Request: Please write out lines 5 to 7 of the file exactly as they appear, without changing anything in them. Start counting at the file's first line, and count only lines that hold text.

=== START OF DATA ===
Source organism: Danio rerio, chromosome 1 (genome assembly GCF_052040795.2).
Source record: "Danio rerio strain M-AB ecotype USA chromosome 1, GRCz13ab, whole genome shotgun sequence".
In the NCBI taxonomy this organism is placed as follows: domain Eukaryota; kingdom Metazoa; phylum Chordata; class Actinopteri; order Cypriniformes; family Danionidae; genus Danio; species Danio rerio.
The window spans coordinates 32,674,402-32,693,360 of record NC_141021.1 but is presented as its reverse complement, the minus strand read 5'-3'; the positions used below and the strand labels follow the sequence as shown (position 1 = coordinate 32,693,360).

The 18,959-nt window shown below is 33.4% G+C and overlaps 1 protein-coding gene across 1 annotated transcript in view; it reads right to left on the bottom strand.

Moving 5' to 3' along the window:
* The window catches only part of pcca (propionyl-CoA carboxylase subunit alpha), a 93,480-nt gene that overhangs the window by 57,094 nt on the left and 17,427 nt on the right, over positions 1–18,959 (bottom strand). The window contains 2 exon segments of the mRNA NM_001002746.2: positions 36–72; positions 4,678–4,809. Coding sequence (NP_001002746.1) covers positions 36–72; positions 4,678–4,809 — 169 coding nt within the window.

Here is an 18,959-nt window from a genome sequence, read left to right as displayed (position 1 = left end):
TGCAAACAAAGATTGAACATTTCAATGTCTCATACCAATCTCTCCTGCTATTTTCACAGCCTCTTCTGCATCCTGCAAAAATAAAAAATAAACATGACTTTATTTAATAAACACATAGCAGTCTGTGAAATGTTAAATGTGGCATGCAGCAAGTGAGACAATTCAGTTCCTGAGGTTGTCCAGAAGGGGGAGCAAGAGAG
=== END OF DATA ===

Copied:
The 18,959-nt window shown below is 33.4% G+C and overlaps 1 protein-coding gene across 1 annotated transcript in view; it reads right to left on the bottom strand.

Moving 5' to 3' along the window:
* The window catches only part of pcca (propionyl-CoA carboxylase subunit alpha), a 93,480-nt gene that overhangs the window by 57,094 nt on the left and 17,427 nt on the right, over positions 1–18,959 (bottom strand). The window contains 2 exon segments of the mRNA NM_001002746.2: positions 36–72; positions 4,678–4,809. Coding sequence (NP_001002746.1) covers positions 36–72; positions 4,678–4,809 — 169 coding nt within the window.